Does Apple Need To Chat More Often? - InformationWeek

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IoT
IoT
Infrastructure // PC & Servers
Commentary
8/13/2009
10:05 AM
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Does Apple Need To Chat More Often?

There's been a growing chorus of voices complaining that Apple doesn't communicate with developers and users either 1) openly, 2) collaboratively, and/or 3) often enough. A few hints suggest that the company might be listening.

There's been a growing chorus of voices complaining that Apple doesn't communicate with developers and users either 1) openly, 2) collaboratively, and/or 3) often enough. A few hints suggest that the company might be listening.Well, at least two examples, not just hints: the company's marketing guy has replied directly (and privately) to two noted bloggers' complaints about restrictions on the iPhone App Store. This is extraordinary news, as you know Apple doesn't spend money or time on the various "conversations" that its competitors conduct via social media -- it has no Twitter account! -- just as it doesn't participate in conferences, or play the story-leaking game with mainstream media.

"A brand lives or dies by how others speak of it," wrote John Battelle on his blog, in a recent essay entitled "Apple: Is The Worm Turning?" Even though the company's professed desire is to speak through its products and services, the conventional wisdom seems to be that it's not enough any longer. Companies should talk about what others talk about, and then talk about it some more. Doing so would help Apple overcome a perception, voiced by folks Battelle knows, who think "...the company really couldn't care less about you as a person, and frankly, is smarter than you..."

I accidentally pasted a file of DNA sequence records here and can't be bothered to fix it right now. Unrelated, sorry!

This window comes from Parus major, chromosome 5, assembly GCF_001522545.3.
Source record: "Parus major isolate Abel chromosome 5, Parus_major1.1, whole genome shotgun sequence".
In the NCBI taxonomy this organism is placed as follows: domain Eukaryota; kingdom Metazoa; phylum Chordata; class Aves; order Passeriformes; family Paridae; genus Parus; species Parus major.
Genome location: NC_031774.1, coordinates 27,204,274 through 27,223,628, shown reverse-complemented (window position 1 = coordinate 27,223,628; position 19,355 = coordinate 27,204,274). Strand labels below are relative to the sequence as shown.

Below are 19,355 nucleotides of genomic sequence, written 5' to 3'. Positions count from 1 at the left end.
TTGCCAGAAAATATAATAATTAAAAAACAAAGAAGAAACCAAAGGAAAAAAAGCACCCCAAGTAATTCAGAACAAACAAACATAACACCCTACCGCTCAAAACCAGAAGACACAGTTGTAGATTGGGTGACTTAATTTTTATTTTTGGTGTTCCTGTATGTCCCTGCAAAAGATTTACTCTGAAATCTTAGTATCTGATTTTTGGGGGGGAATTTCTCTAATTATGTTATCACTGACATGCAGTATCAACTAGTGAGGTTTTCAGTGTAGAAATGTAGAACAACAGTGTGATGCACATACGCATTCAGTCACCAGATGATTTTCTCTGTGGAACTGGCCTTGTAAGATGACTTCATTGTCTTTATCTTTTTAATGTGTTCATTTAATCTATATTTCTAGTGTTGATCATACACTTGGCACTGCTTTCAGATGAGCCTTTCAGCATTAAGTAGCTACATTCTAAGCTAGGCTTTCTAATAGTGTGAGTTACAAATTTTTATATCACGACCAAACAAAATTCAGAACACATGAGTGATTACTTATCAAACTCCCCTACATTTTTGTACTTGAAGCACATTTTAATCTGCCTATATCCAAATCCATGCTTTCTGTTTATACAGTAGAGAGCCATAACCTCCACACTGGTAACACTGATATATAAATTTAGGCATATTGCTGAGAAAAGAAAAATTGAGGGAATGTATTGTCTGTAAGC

There's a basic question underlying this issue: do actions speak louder than words?

I've always believed that they do, and that "talking" doesn't count as an action in the same way that building a new product, or changing a corporate policy might qualify. The fact that Apple doesn't declare, but rather does things, suggests to me a model for other businesses to emulate, not the other way around. Sure, every company needs to listen to its various stakeholder groups, and businesses have done so ever since the days when focus group notes were kept via clay tablets and chisels.

Apple certainly listens -- you can't come up with so many cool products simply by chance or inspired revelation -- so what is it supposed to do differently now? Prove that it hears comments, and then start commenting on those comments, so others can comment, and then comment again. Those folks who don't feel enough love from Apple need to, well, hear some nice talk.

I don't know about you, but I think brands ultimately live or die based on actions, not words. Apple used to seem content with that equation.

What's changed?

Jonathan Salem Baskin writes the Dim Bulb blog and is the author of Branding Only Works On Cattle.

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